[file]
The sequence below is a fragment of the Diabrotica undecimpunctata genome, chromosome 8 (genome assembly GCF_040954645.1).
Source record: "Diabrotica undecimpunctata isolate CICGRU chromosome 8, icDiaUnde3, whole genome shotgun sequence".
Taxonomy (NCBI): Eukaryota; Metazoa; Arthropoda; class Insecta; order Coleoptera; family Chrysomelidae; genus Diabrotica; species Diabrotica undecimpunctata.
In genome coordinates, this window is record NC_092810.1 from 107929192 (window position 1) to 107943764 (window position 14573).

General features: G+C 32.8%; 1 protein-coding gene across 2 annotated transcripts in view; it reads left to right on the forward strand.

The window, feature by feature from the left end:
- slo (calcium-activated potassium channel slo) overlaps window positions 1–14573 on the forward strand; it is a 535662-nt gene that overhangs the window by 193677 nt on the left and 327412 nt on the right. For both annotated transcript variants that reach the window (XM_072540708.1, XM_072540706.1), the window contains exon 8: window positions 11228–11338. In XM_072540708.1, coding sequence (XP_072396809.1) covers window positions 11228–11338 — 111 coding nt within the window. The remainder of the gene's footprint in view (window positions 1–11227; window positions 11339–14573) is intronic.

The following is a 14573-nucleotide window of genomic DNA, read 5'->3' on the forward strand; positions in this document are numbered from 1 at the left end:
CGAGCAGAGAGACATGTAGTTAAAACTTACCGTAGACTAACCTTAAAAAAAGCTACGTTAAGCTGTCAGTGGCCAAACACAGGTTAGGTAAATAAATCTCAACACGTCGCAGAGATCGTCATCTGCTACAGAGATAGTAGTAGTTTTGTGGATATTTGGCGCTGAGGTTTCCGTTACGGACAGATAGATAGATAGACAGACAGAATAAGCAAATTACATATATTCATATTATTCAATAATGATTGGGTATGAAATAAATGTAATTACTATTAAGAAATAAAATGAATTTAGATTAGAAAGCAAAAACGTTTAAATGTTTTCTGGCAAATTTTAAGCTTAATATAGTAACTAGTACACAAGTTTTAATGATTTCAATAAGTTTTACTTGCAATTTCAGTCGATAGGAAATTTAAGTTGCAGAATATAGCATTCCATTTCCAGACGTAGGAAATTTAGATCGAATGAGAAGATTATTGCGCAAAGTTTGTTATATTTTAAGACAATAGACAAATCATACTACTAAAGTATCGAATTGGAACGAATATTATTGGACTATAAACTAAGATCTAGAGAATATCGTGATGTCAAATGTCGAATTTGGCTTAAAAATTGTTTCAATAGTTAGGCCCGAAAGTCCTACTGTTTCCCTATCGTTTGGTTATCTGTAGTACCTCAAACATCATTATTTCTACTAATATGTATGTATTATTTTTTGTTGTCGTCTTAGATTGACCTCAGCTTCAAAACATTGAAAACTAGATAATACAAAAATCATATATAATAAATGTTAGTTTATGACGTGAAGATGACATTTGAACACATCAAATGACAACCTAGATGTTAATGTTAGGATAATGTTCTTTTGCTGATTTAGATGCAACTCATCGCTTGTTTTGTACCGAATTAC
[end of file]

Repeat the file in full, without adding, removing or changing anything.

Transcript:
The sequence below is a fragment of the Diabrotica undecimpunctata genome, chromosome 8 (genome assembly GCF_040954645.1).
Source record: "Diabrotica undecimpunctata isolate CICGRU chromosome 8, icDiaUnde3, whole genome shotgun sequence".
Taxonomy (NCBI): Eukaryota; Metazoa; Arthropoda; class Insecta; order Coleoptera; family Chrysomelidae; genus Diabrotica; species Diabrotica undecimpunctata.
In genome coordinates, this window is record NC_092810.1 from 107929192 (window position 1) to 107943764 (window position 14573).

General features: G+C 32.8%; 1 protein-coding gene across 2 annotated transcripts in view; it reads left to right on the forward strand.

The window, feature by feature from the left end:
- slo (calcium-activated potassium channel slo) overlaps window positions 1–14573 on the forward strand; it is a 535662-nt gene that overhangs the window by 193677 nt on the left and 327412 nt on the right. For both annotated transcript variants that reach the window (XM_072540708.1, XM_072540706.1), the window contains exon 8: window positions 11228–11338. In XM_072540708.1, coding sequence (XP_072396809.1) covers window positions 11228–11338 — 111 coding nt within the window. The remainder of the gene's footprint in view (window positions 1–11227; window positions 11339–14573) is intronic.

The following is a 14573-nucleotide window of genomic DNA, read 5'->3' on the forward strand; positions in this document are numbered from 1 at the left end:
CGAGCAGAGAGACATGTAGTTAAAACTTACCGTAGACTAACCTTAAAAAAAGCTACGTTAAGCTGTCAGTGGCCAAACACAGGTTAGGTAAATAAATCTCAACACGTCGCAGAGATCGTCATCTGCTACAGAGATAGTAGTAGTTTTGTGGATATTTGGCGCTGAGGTTTCCGTTACGGACAGATAGATAGATAGACAGACAGAATAAGCAAATTACATATATTCATATTATTCAATAATGATTGGGTATGAAATAAATGTAATTACTATTAAGAAATAAAATGAATTTAGATTAGAAAGCAAAAACGTTTAAATGTTTTCTGGCAAATTTTAAGCTTAATATAGTAACTAGTACACAAGTTTTAATGATTTCAATAAGTTTTACTTGCAATTTCAGTCGATAGGAAATTTAAGTTGCAGAATATAGCATTCCATTTCCAGACGTAGGAAATTTAGATCGAATGAGAAGATTATTGCGCAAAGTTTGTTATATTTTAAGACAATAGACAAATCATACTACTAAAGTATCGAATTGGAACGAATATTATTGGACTATAAACTAAGATCTAGAGAATATCGTGATGTCAAATGTCGAATTTGGCTTAAAAATTGTTTCAATAGTTAGGCCCGAAAGTCCTACTGTTTCCCTATCGTTTGGTTATCTGTAGTACCTCAAACATCATTATTTCTACTAATATGTATGTATTATTTTTTGTTGTCGTCTTAGATTGACCTCAGCTTCAAAACATTGAAAACTAGATAATACAAAAATCATATATAATAAATGTTAGTTTATGACGTGAAGATGACATTTGAACACATCAAATGACAACCTAGATGTTAATGTTAGGATAATGTTCTTTTGCTGATTTAGATGCAACTCATCGCTTGTTTTGTACCGAATTAC